Frank Grunewald . . . .1889 - 1892
Peter Martin . . . . . 1892 – 1897
Frank Brinkmeyer . . . 1897 - 1899
F. H. Luecke . . . . . 1899 - 1901
J. M. Rhode . . . . . .1901 - 1905
H. W. Brandt . . . . . 1905 - 1911
C. J. Lotz . . . . . . 1911 - 1913
Henry Schutz . . . . . 1913 - 1918
Members of the Church Who Entered the Ministry.
Carl Holkamp, William Simon, C. J. Stuckemann,
A. D. Stuckemann, J. J. Sandmeyer
Of the earliest days of the German M. E. Church.
John Kaeser, Sr.
Church Officers of 1918.
Stewards: F. W. Niebur, W. A. Schemel, Alfred Shemel, Tillie Crane, Lizzie Kaeser.
Trustees: Fred Kern, George Schemel, George Hoos, Ed. Kern, Louis Weinand, Charles Klemme, August Huseman, August Linderman.
Baptisms: From Sept. 18, 1853 to Sept. 1st, 1918 - 297
Marriages: From Feb. 5, 1854, to Sept. 24, 1915 - 79
Deaths: From 1852 to May 17, 1917 - 178
Sunday School Officers: F. W. Niebur, Superintendent; Amelia Reineke, Vice-Supt.; Helen Heck, Secretary; Minnie Bauch, Organist; Margaret Niebur, Asst. Organist; Marion Crane, Treasurer; Kenneth Weinand, Librarian.
Officers of Ladies Aid Society: Mrs. Caroline Niebur, President; Miss Emma Hillerbranner, Vice-President; Miss Lizzie Linderman, Treasurer; Mrs. Nora Collver, Secretary.
Souvenir Committee: Amela Reineke, Mary Stuckman, Mrs. Tillie Kespohl Crane
Earliest Membership. Prior to 1860.
John Kaeser, Sr.
George Hoos, Sr.
Entire Membership Roll From Feb. 29, 1852 till Sept. 1st, 1918.
Deceased marked *
Ahrenz, William *
Ahrenz, Dorathea *
Altmiller, Henry *
Altmiller, Elizabeth *
Bauch, Henry *
Bauch, Hannah *
Bauch, Henry Jr.
Bauman, Magdalena *
Berry, Hannah Niebur
Bringman, John Sr. *
Bringman, Elizabeth *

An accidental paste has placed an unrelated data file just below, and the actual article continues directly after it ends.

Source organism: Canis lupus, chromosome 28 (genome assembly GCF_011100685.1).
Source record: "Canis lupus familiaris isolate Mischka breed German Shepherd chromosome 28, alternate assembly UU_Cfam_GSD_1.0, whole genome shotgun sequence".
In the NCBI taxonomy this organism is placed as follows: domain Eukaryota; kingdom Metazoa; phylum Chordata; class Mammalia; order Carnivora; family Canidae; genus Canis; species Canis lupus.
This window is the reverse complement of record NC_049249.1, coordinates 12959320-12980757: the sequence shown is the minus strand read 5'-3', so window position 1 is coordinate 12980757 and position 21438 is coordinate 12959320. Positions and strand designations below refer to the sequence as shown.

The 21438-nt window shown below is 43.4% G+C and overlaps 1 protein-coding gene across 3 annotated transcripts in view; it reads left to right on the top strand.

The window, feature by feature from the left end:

Brinkmeyer, Henry *
Brinkmeyer, Clara *
Brinkmeyer, Mary Weinand
Brooks, Rose Heck
Blume, Bertha Fiegenbaum
Betz, John Sr. *
Betz, Elizabeth *
Broderick, Laura Herling
Bartlett, Ella Hoos
Bemis, Lena Nass
Crubendick, Casper *
Collver, Nora Sittler
Carrell, Emma Hoos
Crane, Tillie Kespohl
Crow, Cartharine Betz
Dude, Sophia Kaeser
Demand, Sophia Steuckmann
Diedrich, Henry *
Diedrich, Johanna *
Diedrich, Catherine *
Diedrich, John *
Diedrich, Mary *
Diedrich, August *
Diedrich, John Jr.
Diedrich, Ida Hoos
Dannenbrink, Minnie *
Dreckshage, Simon *
Dreckshage, Henrietta *
Dreckshage, Mary Dunhouse
Dunham, Lizzie Yackley
Drolte, William *
Drolte, Dorthea *
Eimecke, Minnie Dreckshage
Egbert, Dena Dunhouse *
Fieser, George Sr. *
Fieser, Elizabeth Anna
Fieser, Amelia Dunhouse
Fink, Catherine *
Frye, Mary Klemmee
Frank, Anna Betz
Fudge, Ethel Hoos
Fiegenbaum, Sophia *
Fiegenbaum, Dr. Julius
Fisher, Eda Stuckmann *
Gicker, J. R.
Gicker, Anna Heck
Griefe, William Sr. *
Gousenville, Gottlieb *
Goertz, Jacob *
Goertz, Anna *
Goll, George *
Gelsendorfer, Henrietta *
Herling, Louis *
Howing, Conrad *
Howing, Louise *
Howing, William *
Howing, Amelia *
Hanscom, Susie Niebur
Heck, William Jr.
Heck, Lizzie Mart
Heck, Mary *
Heck, Ada Sittler
Heck, Magnus *
Hoos, Elizabeth *
Hoos, George Sr. *
Hoos, Katherine *
Holkamp, Henry *
Holkamp, Caroline *
Holkamp, Ludwig *
Holkamp, Anna *
Holkamp, Carl *
Hazel, John *